I can't speak to the specifics of Wisconsin law, but using a dba should not affect the liability protection afforded by the LLC. A dba is essentially just a nickname. In some circumstances, if the LLC has factors in common with another company (e.g., common owners, similar line of business, etc.), using a dba that is similar to the name of the other company could be an additional factor that could lead to a court holding that one company is the alter ego of the other, which in turn results in the two companies being liable for each other's obligations. But in general, the use of a dba, in and of itself, will not affect the liability shield.
Whether or not you will have any trademark rights for the dba depends on what the name actually is, and you need to consult a trademark lawyer to get the answer. But assuming the name is one that can be afforded trademark rights, using it as dba wll not hurt and may actually help you establish or strengthen those rights. You should also beware the possibility that the dba could infringe the trademark rights of someone else -- which is one of the reasons to consult a trademark attorney.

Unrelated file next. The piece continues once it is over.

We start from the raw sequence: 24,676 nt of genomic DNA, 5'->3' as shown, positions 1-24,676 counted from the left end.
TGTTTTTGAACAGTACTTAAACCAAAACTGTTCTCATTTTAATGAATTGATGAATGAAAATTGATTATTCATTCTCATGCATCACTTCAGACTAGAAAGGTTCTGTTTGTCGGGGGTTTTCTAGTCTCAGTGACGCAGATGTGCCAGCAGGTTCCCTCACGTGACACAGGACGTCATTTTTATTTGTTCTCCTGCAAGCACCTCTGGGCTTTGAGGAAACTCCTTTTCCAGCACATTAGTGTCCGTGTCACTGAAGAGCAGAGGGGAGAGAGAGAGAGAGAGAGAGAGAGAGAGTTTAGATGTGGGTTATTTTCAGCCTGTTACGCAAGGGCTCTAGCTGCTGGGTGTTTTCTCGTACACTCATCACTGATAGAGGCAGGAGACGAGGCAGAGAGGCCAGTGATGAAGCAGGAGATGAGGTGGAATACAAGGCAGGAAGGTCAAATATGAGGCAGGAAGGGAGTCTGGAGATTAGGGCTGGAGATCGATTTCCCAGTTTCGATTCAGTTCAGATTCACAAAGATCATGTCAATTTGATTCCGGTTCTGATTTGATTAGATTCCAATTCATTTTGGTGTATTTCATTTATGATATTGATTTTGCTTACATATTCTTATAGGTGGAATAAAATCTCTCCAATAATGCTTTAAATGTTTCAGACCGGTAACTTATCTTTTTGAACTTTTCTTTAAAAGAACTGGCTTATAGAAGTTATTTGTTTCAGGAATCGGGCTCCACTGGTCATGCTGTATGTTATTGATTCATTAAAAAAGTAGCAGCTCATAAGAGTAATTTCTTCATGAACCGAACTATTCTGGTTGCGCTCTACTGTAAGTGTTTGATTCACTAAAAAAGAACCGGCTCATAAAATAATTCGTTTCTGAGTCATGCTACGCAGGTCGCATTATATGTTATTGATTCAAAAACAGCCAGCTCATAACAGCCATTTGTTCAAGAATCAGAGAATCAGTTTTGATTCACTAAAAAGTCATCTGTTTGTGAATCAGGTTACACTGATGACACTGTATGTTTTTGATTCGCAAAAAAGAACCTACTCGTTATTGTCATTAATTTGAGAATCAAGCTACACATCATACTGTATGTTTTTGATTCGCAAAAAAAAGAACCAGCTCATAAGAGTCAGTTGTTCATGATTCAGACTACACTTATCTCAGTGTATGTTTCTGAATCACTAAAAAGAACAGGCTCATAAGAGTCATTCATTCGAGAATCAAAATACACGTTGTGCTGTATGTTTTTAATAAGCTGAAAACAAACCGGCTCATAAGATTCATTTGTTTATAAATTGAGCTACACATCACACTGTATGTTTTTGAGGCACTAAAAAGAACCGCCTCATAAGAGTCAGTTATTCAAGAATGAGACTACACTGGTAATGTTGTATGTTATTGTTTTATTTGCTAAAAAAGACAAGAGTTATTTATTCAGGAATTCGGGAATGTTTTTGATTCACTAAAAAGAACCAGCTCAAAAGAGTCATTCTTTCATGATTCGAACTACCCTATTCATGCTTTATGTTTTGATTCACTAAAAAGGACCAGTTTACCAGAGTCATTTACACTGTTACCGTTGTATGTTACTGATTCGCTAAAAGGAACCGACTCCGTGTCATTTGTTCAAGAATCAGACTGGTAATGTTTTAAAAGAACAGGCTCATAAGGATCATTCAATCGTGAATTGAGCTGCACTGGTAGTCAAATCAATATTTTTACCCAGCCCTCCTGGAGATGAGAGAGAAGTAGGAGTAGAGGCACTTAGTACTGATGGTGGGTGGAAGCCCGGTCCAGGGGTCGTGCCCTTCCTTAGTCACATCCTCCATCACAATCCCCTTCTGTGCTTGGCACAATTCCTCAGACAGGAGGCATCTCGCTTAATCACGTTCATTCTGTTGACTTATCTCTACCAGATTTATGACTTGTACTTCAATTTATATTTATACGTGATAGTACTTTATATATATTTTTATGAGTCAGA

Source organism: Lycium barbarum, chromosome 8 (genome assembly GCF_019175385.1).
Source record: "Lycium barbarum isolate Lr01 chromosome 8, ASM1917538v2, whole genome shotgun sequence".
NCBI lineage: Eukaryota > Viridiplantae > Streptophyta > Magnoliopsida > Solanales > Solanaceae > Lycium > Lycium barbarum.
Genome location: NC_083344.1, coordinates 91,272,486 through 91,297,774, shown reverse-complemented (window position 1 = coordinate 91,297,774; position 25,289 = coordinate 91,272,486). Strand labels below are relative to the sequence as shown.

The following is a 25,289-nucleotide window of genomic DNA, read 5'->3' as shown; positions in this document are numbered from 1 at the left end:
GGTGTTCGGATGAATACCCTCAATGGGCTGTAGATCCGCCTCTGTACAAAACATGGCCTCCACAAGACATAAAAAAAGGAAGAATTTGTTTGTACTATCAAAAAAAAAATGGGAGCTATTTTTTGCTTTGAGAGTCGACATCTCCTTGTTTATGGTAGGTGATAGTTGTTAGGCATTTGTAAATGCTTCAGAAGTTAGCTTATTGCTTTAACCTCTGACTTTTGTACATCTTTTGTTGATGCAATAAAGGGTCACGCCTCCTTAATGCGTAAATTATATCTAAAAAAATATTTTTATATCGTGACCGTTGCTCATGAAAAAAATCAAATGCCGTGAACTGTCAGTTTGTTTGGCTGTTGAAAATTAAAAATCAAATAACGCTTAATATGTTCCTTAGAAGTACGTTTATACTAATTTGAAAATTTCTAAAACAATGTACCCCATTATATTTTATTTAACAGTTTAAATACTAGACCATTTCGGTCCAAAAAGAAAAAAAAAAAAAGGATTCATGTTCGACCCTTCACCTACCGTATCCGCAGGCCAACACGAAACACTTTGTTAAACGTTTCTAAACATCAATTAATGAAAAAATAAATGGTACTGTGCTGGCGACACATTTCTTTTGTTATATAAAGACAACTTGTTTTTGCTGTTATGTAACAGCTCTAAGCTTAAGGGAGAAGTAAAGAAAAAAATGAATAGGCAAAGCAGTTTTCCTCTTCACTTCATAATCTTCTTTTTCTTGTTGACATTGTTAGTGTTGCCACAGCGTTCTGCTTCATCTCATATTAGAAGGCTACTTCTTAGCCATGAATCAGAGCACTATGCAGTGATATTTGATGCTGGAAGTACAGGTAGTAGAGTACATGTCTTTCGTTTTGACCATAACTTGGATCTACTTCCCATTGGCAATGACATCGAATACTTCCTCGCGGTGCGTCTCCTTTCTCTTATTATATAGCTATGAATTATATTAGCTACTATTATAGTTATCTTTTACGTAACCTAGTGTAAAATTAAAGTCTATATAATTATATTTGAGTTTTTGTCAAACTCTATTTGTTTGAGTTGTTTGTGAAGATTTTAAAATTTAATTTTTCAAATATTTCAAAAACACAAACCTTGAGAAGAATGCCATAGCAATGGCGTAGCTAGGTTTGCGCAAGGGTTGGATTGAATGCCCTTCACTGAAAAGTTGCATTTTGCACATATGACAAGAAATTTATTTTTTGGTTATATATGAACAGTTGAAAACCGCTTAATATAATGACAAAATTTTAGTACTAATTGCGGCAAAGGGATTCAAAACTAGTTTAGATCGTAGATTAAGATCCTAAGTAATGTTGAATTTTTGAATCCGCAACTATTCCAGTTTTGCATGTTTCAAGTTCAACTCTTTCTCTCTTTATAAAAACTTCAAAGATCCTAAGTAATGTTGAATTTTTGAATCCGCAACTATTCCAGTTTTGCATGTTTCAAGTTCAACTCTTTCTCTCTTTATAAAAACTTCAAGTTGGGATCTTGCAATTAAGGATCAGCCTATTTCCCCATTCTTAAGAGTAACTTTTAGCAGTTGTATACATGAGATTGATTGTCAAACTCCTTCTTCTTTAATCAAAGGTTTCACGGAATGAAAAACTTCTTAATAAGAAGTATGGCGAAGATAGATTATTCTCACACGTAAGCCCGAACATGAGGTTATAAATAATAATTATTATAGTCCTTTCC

I am licensed to practice law only in Indiana. The answer to this question should not be considered legal advice but rather a discussion of the law in general. You are notmy client and I am not your attorney unless you and I both sign a legal services agreement.
Depending on the nature of the different businesses you might want to house each in a distinct LLC to afford better safety of claims from one division affecting assets of the other. You can obtain a valid dba under state law (check your secretary of state for the process as sometimes same is accomplished at a county level and not state level depending on the type of entity seeking the dba) but may or may not be able to obtain a federal trademark which will be governed separately by the U.S.P.T.O. application process and the requirements thereunder.
My answer is not intended to be giving legal advice and this topic can be a complex area where the advice of a licensed attorney in your State should be obtained. Please click "helpful" or "best answer" if my answer added any value or add a "comment" if you have more info for me to help you get a better answer.
Limited liability may not be afforded if not disclosed to whoever you deal with. Wisconsin courts have not provided a liability shield when the customer is not aware. There can never be any absolute guarantee of protection, but assuring that the LLC name is contained in all dba references may help, or as suggested one LLC can own another LLC that has that dba name with the LLC designation included.